**** out of ****
(for frenetic sequences of animated action violence, thematic elements, and mild language)
Released: December 14, 2018
Runtime: 117 minutes
Directed by: Bob Persichetti, Peter Ramsey, Rodney Rothman
Starring (the voices of): Shameik Moore, Jake Johnson, Hailee Steinfeld, Mahershala Ali, Brian Tyree Henry, Nicolas Cage, John Mulaney, Kimiko Glenn, Kathryn Hahn, Live Schreiber, Chris Pine, Lily Tomlin
Heads-up, true believers: we’re in the midst of a Spidey-ssance.
In the wake of a tired, cheesy two-film Spider-Man reboot that did few things well outside of casting Andrew Garfield and Emma Stone, the on-screen future for everyone’s favorite web-head did not look good.
But after Sony and Marvel Studios struck a deal to bring Spider-Man into the MCU, the Tom Holland era has been an inspired revelation.
It kicked off with an extended cameo (that was also the best thing) in Captain America: Civil War, and then that promise was fulfilled in Spider-Man: Homecoming, the best, boldest screen incarnation yet of Marvel’s most iconic superhero. It’s only rivaled in the current MCU by Black Panther.
That standing, however, has now received an unexpected challenger: Spider-Man: Into the Spider-Verse.
At first blush, this non-MCU animated adventure appeared to be a glorified straight-to-DVD low-budgeter that was squeezing in a theatrical release. It’s not. It’s so much more than that.
Like the new Tom Holland franchise, this is another game-changer. More than any film before it, Spider-Man: Into the Spider-Verse is truly a comic book come to life, as if the pages themselves have become incarnate.
Spider-Verse revolutionizes not one but two genres: animation and superhero blockbusters. The potential of what’s possible in both has just been completely blown wide open.
Zigging in so many ways from where the industry is currently zagging (not the least of which is going PG in a profane Deadpool world), Spider-Verse offers up a fascinating premise that it delivers on with sheer brilliance, pulling from deep within the Spider-canon without being a slave to it or some fan-catering obligatory checklist.
Miles Morales, a mixed-race African-American/Hispanic teen that’s another variation of Spider-Man in the comics, is met by five other Spider-Heroes from alternate multiverses. They’re brought into Miles’ Brooklyn-based dimension by a machine called The Collider; it’s been built and activated by a classic Spidey baddie (with a twist).
The Spideys – which include an aging Peter Parker, Gwen Stacey’s Spider-Woman, Spider-Man Noir (from the 1930s), anime Peni Parker and her Spider robot, plus the Looney Tunes-ish pig Spider Ham – team up to destroy the device, while also strategizing how to use it to return to their own universes before The Collider goes kerplewy.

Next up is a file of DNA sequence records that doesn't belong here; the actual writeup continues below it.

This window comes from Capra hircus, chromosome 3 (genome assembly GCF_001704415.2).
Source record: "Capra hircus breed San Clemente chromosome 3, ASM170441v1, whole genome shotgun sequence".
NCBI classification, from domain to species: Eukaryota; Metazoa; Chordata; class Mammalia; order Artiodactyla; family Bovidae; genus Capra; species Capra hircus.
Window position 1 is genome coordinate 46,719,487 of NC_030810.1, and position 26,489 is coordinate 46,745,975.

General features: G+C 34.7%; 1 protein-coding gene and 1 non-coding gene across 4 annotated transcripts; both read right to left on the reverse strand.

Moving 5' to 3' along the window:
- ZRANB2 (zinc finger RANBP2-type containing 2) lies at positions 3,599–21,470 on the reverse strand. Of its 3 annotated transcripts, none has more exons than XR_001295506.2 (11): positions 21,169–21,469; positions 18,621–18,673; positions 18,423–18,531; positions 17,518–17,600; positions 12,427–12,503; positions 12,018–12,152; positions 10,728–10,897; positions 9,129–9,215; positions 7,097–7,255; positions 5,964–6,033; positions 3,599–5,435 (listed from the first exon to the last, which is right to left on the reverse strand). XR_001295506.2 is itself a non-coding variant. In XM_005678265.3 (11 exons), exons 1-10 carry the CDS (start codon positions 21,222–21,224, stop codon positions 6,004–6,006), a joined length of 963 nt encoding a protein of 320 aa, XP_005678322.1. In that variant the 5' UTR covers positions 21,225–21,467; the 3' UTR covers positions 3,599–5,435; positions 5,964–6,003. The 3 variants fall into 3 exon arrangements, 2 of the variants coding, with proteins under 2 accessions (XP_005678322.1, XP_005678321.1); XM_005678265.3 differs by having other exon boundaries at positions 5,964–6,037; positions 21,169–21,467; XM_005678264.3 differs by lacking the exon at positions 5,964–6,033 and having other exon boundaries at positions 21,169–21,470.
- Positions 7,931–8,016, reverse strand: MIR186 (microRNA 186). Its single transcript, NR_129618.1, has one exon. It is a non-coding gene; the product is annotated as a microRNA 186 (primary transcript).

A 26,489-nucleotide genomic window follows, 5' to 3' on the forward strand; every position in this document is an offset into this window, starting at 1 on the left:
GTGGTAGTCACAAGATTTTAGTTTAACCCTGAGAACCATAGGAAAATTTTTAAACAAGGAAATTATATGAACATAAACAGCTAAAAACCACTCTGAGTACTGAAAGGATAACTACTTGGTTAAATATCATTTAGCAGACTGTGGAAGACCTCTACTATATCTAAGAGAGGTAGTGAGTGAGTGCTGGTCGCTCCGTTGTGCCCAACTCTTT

The level of ambition here – from concept to script to visual daring – completely shakes up the status quo rut that feature-length theatrical animation as fallen into (Disney, Pixar, Illumination, et al). It’s virtuosic innovation merges styles by keeping the 2D look of sketch-drawn lines on 3D modeled animation, including 2D cross-section shading gradients; 3D animation has traditionally ditched inked shading for actual “lighting” in 3D worlds and the shading that it creates.
Frame rates are also experimented with, mixed and matched, but never employing the full 24 frames per second that 3D uses to approximate the same rate as live action movement. Instead, it opts for 12 fps (the 2D standard) and even at times less than that for specific desired effects.
That’s a lot of jargon to say that Spider-Man: Into the Spider-Verse is doing things that no other animated movie has ever done before. And it looks so cool doing it, especially as the colors and designs pop with breathtaking spectacle. (I didn’t see this in 3D, but that will soon be rectified.)
Each character is so well-written and conceived, as is the inventive plotting (beefed up by clever wit, not punchline humor), with legitimate thought given to the arcs of Miles Morales and the elder Peter Parker, and how the other Spiders play into that core duo while each is still given a distinct presence and voice of their own, including the inspired casting of Nicholas Cage as the comically nihilistic Spider-Man Noir.
Other supporting characters are just as vivid, vital and, at times, surprising, including Miles dad and uncle plus Parker’s Aunt May.
Parker is saddled with personal baggage and failure but in ways that feel specific, and Jake Johnson’s voice carries that with a credible existential exasperation. He also serves as a reluctant mentor to Miles, complete with a meta-snark that’s similar to Deadpool but much dryer (and without being as obnoxious), and Miles’ journey to becoming a Spider-Man crescendos to about five “Hellz yeah!” moments in the climactic finale that gave me chills.
Honestly, with as much as this movie juggles to absolute calibrated perfection – including doing superhero team-up dynamics better than any Avengers movie ever has – what Spider-Verse achieves through animation might be too much for live action to contain (but I’d sure love to see someone try). What would likely come off as overkill in a real-life setting, animation is able to harness, exploit, and maximize. Or, at least, it is by this creative team led by Phil Lord and Christopher Miller (The LEGO Movie).
Perhaps the biggest surprise of all? Not only is this an exhilarating entertainment, but Spider-Man: Into the Spider-Verse is so emotionally satisfying, too. Yeah, that’s right, I got chocked up.
At long last, we finally have proof that a superhero movie can astonish, delight, move, and thrill outside of the MCU or the watchful eye of its guru Kevin Feige. Furthermore, genre risk-taking need not be edgy to be ingenious and resonant.
This Spider-Man is truly amazing.
(Oh, and stay until the very end of the credits. You will be rewarded.)